USPS, Senators Butt Heads Over Reform

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Updated Jan. 27, 2 p.m. EST

The U.S. Postal Service intensified its efforts to block a postal reform bill this week after learning that the bill was moving quickly toward passage.

The bill, S. 662, was on the Senate calendar for consideration under its unanimous consent rule, which means that it could pass without debate under the condition that no senator objects. There was no indication as to when the Senate might act because of Supreme Court nominee Samuel Alito's confirmation process.

Senior postal service officials blasted the bill and several new amendments to it, saying it could cause a 20 percent rise in postage rates.

"We would have to go into an immediate rate case that will be larger than it has ever been, bordering on the 18 to 20 percent level," Richard Strasser, USPS chief financial officer and executive vice president, told reporters and postal insiders during a teleconference call. This is a larger rate increase than the one in the mid-single digits the USPS has led mailers to anticipate.

Such an increase would be contingent upon a House-Senate conference committee changing the Senate legislation to require the USPS to prefund retiree health benefits and retain a $27 billion obligation to pay for military retirement benefits for its employees to appease the Bush administration.

However, the agency's actions mystified many postal experts.

"Postal officials warned that passage of S. 662 would guarantee one last rate case under current law, followed by years of additional high increases," said Robert McLean, executive director of the Mailers Council. "Questions about how such increases would be possible under a price cap were answered by confusing rhetoric and warnings about the Statement of Administration Policy rather than the bill."

The bill, sponsored by Sens. Susan Collins, R-ME, and Tom Carper, D-DE, was approved by the Senate Committee on Homeland Security and Governmental Affairs for floor action in June.

"The postal service claims that S. 662 could lead to a 20 percent increase in [rates]," Collins and Carper said in a statement. "Nothing in the bill would lead to rate increases. In fact, S. 662 includes a strong rate cap that would prevent the postal service from raising rates each year by more than the Consumer Price Index." The bill also includes language to shore up USPS finances by "fixing its flawed pension formula."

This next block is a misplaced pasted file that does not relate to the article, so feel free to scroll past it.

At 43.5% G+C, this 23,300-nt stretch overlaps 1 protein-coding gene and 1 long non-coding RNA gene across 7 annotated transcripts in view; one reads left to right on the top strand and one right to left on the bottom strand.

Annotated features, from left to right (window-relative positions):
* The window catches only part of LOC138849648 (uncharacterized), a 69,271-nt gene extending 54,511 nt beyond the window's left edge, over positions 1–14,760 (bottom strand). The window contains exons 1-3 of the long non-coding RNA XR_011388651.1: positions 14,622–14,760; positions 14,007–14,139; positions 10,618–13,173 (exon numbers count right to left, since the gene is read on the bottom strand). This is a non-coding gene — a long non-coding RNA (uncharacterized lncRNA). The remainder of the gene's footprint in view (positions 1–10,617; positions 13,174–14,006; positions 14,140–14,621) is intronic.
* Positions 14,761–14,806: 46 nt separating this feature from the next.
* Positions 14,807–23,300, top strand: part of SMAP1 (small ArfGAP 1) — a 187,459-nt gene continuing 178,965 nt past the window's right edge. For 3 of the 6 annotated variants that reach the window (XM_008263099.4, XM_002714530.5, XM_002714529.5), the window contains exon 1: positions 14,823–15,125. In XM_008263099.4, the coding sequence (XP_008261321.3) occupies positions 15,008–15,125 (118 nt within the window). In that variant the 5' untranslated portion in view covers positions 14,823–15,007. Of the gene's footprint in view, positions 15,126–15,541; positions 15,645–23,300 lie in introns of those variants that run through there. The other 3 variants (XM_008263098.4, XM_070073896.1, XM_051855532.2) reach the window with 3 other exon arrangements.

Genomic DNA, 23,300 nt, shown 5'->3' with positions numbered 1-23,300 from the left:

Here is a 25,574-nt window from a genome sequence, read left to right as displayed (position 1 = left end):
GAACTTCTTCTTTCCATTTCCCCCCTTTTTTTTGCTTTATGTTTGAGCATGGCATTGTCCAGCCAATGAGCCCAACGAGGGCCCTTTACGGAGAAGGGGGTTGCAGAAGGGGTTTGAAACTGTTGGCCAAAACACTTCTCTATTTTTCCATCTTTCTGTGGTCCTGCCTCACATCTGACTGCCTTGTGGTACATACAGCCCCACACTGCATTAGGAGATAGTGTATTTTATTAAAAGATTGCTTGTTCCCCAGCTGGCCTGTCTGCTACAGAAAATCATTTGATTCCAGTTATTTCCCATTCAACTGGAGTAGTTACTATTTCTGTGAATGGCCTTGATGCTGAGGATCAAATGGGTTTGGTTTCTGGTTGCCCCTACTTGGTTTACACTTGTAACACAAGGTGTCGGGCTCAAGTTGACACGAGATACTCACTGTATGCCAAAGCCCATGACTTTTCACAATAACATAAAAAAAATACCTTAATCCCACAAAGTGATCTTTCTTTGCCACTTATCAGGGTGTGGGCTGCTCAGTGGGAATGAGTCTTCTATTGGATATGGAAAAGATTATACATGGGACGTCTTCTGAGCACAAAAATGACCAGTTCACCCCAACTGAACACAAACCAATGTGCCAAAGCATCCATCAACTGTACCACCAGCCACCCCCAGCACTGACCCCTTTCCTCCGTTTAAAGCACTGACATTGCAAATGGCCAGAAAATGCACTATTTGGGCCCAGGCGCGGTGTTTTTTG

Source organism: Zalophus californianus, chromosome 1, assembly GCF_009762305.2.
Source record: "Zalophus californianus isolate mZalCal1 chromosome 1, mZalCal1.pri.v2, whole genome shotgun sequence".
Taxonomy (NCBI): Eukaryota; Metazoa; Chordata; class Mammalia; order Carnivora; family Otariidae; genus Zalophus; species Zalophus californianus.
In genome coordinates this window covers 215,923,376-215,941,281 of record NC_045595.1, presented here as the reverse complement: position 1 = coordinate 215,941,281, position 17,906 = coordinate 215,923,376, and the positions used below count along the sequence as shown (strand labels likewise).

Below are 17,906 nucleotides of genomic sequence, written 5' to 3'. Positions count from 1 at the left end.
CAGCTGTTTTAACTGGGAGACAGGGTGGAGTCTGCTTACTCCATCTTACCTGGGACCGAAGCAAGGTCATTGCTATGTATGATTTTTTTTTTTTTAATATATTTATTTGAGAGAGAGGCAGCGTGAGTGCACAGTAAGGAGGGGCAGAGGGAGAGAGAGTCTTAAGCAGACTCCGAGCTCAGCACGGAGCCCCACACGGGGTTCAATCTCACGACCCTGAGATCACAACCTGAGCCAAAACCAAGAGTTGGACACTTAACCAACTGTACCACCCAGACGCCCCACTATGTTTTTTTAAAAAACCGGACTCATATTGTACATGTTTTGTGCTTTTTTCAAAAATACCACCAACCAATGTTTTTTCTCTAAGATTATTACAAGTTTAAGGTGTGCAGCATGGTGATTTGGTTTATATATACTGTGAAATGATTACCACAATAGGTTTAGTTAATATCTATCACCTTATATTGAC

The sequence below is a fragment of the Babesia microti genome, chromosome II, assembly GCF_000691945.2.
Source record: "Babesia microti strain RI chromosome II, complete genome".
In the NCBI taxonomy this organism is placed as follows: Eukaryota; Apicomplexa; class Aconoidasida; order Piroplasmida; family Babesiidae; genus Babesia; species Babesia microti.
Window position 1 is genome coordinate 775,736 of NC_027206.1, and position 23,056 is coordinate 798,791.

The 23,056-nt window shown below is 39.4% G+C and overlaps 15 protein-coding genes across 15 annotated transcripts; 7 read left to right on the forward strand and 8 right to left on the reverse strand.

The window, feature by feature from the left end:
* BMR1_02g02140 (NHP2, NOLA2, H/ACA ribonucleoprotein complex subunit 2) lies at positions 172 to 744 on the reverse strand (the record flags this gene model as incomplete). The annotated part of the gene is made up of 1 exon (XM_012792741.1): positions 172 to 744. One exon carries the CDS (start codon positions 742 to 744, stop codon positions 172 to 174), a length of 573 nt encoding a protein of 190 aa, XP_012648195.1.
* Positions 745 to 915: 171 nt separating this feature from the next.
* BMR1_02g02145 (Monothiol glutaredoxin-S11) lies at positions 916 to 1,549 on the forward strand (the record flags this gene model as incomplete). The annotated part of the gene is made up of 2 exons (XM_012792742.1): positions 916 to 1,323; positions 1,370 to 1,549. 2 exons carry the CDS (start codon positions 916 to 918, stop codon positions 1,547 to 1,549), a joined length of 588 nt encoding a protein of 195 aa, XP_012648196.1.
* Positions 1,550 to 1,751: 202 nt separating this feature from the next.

Collins and Carper also questioned the USPS' last-minute effort, given that Postmaster General John E. Potter testified before the Senate committee in support of the bill.

Postal officials said they were concerned with two points in the Senate's changed bill. It used the terms "just and reasonable" when referring to the agency's rates and classification system. The language is a compromise Collins worked out with Sen. Christopher "Kit" Bond, R-MO. Lobbyists said this language would let small mailers challenge rates that they see as inequitable without slowing the rate-setting process. Bond originally wanted the language to say "fair and equitable."

The postal service said it objects strongly to this provision because it negates its ability to use the rate flexibility contained in the rest of the bill. The bill will keep the postal service tied to the current rate-making method, which is based on cost of service, while imposing a rate cap based on the Consumer Price Index.

"We would have no new ways to grow revenue and mail volume to continue to support universal service," said Tom Day, USPS senior vice president of government affairs.

Another provision ensured that the authority of the postal service's regulator to hear complaints does not unnecessarily overlap with the Board of Governors' managerial discretion. The USPS said this continues to allow the greatly empowered regulator to control its daily operations.

The Board of Governors also wrote the full Senate last week, expressing its opposition to the Senate bill.

"It is with regret that, in carrying out our fiduciary responsibilities and in keeping with our concerns that the postal service be able to provide the quality of service and reasonable rates to which the American people have become accustomed, we must oppose passage of this bill," the board wrote.

The USPS said it expressed similar concerns regarding the House version, H.R. 22, which passed last summer.

Also, Cox Target Media, which mails the Valpak envelopes, said yesterday that it still opposes the Senate's postal reform bill.

Valpak said its opposition is not based solely on the issue of rates. The Largo, FL-based company said the bill also would restrict the amount of worksharing discounts the USPS can offer. Further, the bill would extinguish the due process rights that mailers currently have to participate in the rate-setting process by challenging USPS requests for rate increases before they go into effect.

Melissa Campanelli covers postal news, CRM and database marketing for DM News and To keep up with the latest developments in these areas, subscribe to our daily and weekly e-mail newsletters by visiting

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